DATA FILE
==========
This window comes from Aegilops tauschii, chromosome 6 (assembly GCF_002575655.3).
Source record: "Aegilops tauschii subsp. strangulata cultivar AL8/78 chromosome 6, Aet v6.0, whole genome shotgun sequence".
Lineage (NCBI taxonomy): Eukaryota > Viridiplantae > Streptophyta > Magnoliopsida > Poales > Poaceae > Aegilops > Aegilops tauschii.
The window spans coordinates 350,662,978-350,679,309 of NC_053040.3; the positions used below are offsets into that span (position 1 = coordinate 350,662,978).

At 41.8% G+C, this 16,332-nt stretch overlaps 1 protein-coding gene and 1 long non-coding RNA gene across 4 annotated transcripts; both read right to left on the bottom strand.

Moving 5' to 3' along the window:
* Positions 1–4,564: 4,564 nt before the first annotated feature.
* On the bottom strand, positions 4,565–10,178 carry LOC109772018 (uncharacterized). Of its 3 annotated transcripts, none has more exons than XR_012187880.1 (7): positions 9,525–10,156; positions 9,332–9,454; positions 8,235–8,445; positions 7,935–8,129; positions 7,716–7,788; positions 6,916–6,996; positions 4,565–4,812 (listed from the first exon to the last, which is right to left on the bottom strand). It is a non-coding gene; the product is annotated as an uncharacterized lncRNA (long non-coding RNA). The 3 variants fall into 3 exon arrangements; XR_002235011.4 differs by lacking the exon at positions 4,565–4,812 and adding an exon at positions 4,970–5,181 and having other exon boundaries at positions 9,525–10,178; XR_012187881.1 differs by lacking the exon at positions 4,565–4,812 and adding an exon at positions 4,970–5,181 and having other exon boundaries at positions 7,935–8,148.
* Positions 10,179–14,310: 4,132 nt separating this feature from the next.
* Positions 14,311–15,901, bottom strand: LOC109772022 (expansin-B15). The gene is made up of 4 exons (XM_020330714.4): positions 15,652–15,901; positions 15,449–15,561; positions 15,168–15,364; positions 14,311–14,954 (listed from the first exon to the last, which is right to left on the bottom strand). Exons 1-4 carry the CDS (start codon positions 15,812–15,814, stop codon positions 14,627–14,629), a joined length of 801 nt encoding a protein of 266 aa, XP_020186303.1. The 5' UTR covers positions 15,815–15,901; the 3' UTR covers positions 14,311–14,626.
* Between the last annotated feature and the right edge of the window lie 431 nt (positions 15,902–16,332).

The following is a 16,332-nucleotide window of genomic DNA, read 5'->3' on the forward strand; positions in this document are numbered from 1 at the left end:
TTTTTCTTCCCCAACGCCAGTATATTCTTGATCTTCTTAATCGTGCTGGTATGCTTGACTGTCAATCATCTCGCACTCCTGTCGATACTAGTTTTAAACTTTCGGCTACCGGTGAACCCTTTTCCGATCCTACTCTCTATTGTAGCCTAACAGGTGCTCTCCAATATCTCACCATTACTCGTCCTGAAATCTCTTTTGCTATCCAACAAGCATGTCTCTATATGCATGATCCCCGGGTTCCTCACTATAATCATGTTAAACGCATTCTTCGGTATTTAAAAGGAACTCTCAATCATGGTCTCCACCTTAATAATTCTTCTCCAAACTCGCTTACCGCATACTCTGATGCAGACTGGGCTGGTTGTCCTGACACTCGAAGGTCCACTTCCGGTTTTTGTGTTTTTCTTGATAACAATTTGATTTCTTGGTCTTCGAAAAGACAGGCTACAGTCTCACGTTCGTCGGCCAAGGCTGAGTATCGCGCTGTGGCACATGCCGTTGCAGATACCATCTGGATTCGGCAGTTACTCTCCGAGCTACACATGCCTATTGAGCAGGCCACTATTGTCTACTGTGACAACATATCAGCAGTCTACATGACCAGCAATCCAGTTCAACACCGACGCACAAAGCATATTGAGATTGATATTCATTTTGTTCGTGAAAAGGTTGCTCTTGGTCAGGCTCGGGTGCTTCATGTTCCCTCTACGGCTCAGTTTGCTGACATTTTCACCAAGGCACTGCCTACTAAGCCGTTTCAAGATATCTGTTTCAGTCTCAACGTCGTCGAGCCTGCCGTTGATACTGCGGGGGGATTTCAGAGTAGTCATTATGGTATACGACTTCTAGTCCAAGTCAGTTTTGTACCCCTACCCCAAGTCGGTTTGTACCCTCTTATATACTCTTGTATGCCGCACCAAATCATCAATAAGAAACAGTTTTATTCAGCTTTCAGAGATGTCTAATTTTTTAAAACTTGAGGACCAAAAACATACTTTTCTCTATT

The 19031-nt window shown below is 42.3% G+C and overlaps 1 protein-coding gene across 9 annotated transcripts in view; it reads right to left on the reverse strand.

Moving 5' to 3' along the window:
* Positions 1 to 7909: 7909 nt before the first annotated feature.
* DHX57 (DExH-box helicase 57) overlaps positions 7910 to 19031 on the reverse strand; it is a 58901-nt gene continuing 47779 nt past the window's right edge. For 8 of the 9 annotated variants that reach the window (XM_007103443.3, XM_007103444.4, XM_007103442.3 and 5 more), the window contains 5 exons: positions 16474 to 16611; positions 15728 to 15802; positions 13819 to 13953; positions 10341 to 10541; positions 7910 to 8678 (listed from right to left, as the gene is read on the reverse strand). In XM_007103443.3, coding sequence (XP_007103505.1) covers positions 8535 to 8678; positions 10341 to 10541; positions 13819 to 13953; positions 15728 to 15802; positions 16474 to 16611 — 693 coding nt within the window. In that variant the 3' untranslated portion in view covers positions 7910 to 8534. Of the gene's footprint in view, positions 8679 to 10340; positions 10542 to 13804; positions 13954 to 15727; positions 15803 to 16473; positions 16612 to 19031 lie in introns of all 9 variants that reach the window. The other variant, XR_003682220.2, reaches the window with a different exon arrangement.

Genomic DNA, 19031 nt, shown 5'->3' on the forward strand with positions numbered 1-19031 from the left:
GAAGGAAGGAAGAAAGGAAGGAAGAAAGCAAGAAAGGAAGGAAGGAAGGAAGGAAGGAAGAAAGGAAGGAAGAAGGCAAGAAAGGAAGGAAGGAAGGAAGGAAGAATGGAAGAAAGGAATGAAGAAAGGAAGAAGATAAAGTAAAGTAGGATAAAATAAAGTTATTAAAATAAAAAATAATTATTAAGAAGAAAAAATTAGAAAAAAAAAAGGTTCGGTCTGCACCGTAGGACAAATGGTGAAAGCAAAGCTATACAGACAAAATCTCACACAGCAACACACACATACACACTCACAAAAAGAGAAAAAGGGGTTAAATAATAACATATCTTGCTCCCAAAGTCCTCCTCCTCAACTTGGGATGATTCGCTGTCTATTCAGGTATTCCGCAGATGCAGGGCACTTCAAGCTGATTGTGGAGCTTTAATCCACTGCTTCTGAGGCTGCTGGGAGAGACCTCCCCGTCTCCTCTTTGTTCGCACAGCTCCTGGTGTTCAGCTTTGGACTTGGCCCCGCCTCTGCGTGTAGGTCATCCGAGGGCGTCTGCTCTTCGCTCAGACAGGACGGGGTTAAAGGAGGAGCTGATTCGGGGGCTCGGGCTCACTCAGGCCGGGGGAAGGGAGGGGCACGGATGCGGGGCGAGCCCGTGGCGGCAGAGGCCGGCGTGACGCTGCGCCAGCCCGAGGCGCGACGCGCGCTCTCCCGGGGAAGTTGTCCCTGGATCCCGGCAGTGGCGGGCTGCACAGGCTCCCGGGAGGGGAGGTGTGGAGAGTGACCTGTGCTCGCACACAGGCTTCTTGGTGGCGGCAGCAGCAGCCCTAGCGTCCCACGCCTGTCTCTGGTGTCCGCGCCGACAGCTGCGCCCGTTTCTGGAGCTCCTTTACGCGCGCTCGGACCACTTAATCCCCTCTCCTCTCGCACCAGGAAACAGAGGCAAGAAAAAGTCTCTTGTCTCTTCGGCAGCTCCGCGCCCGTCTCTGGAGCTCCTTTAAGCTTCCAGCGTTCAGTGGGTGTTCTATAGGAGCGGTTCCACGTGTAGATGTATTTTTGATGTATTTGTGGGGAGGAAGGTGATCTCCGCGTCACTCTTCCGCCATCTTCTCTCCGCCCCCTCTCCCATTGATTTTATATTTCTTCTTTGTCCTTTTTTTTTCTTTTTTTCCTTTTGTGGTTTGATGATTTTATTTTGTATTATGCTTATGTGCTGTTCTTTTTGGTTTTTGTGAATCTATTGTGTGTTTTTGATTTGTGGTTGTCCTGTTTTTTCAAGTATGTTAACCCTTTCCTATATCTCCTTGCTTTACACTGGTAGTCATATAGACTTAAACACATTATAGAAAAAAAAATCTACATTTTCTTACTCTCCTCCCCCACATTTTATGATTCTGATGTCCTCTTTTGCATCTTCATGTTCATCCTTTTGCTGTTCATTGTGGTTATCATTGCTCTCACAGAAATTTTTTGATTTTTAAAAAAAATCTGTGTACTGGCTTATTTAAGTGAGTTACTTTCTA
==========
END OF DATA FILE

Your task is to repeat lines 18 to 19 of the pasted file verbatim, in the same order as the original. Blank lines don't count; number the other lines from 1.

Genomic DNA, 19031 nt, shown 5'->3' on the forward strand with positions numbered 1-19031 from the left:
GAAGGAAGGAAGAAAGGAAGGAAGAAAGCAAGAAAGGAAGGAAGGAAGGAAGGAAGGAAGAAAGGAAGGAAGAAGGCAAGAAAGGAAGGAAGGAAGGAAGGAAGAATGGAAGAAAGGAATGAAGAAAGGAAGAAGATAAAGTAAAGTAGGATAAAATAAAGTTATTAAAATAAAAAATAATTATTAAGAAGAAAAAATTAGAAAAAAAAAAGGTTCGGTCTGCACCGTAGGACAAATGGTGAAAGCAAAGCTATACAGACAAAATCTCACACAGCAACACACACATACACACTCACAAAAAGAGAAAAAGGGGTTAAATAATAACATATCTTGCTCCCAAAGTCCTCCTCCTCAACTTGGGATGATTCGCTGTCTATTCAGGTATTCCGCAGATGCAGGGCACTTCAAGCTGATTGTGGAGCTTTAATCCACTGCTTCTGAGGCTGCTGGGAGAGACCTCCCCGTCTCCTCTTTGTTCGCACAGCTCCTGGTGTTCAGCTTTGGACTTGGCCCCGCCTCTGCGTGTAGGTCATCCGAGGGCGTCTGCTCTTCGCTCAGACAGGACGGGGTTAAAGGAGGAGCTGATTCGGGGGCTCGGGCTCACTCAGGCCGGGGGAAGGGAGGGGCACGGATGCGGGGCGAGCCCGTGGCGGCAGAGGCCGGCGTGACGCTGCGCCAGCCCGAGGCGCGACGCGCGCTCTCCCGGGGAAGTTGTCCCTGGATCCCGGCAGTGGCGGGCTGCACAGGCTCCCGGGAGGGGAGGTGTGGAGAGTGACCTGTGCTCGCACACAGGCTTCTTGGTGGCGGCAGCAGCAGCCCTAGCGTCCCACGCCTGTCTCTGGTGTCCGCGCCGACAGCTGCGCCCGTTTCTGGAGCTCCTTTACGCGCGCTCGGACCACTTAATCCCCTCTCCTCTCGCACCAGGAAACAGAGGCAAGAAAAAGTCTCTTGTCTCTTCGGCAGCTCCGCGCCCGTCTCTGGAGCTCCTTTAAGCTTCCAGCGTTCAGTGGGTGTTCTATAGGAGCGGTTCCACGTGTAGATGTATTTTTGATGTATTTGTGGGGAGGAAGGTGATCTCCGCGTCACTCTTCCGCCATCTTCTCTCCGCCCCCTCTCCCATTGATTTTATATTTCTTCTTTGTCCTTTTTTTTTCTTTTTTTCCTTTTGTGGTTTGATGATTTTATTTTGTATTATGCTTATGTGCTGTTCTTTTTGGTTTTTGTGAATCTATTGTGTGTTTTTGATTTGTGGTTGTCCTGTTTTTTCAAGTATGTTAACCCTTTCCTATATCTCCTTGCTTTACACTGGTAGTCATATAGACTTAAACACATTATAGAAAAAAAAATCTACATTTTCTTACTCTCCTCCCCCACATTTTATGATTCTGATGTCCTCTTTTGCATCTTCATGTTCATCCTTTTGCTGTTCATTGTGGTTATCATTGCTCTCACAGAAATTTTTTGATTTTTAAAAAAAATCTGTGTACTGGCTTATTTAAGTGAGTTACTTTCTA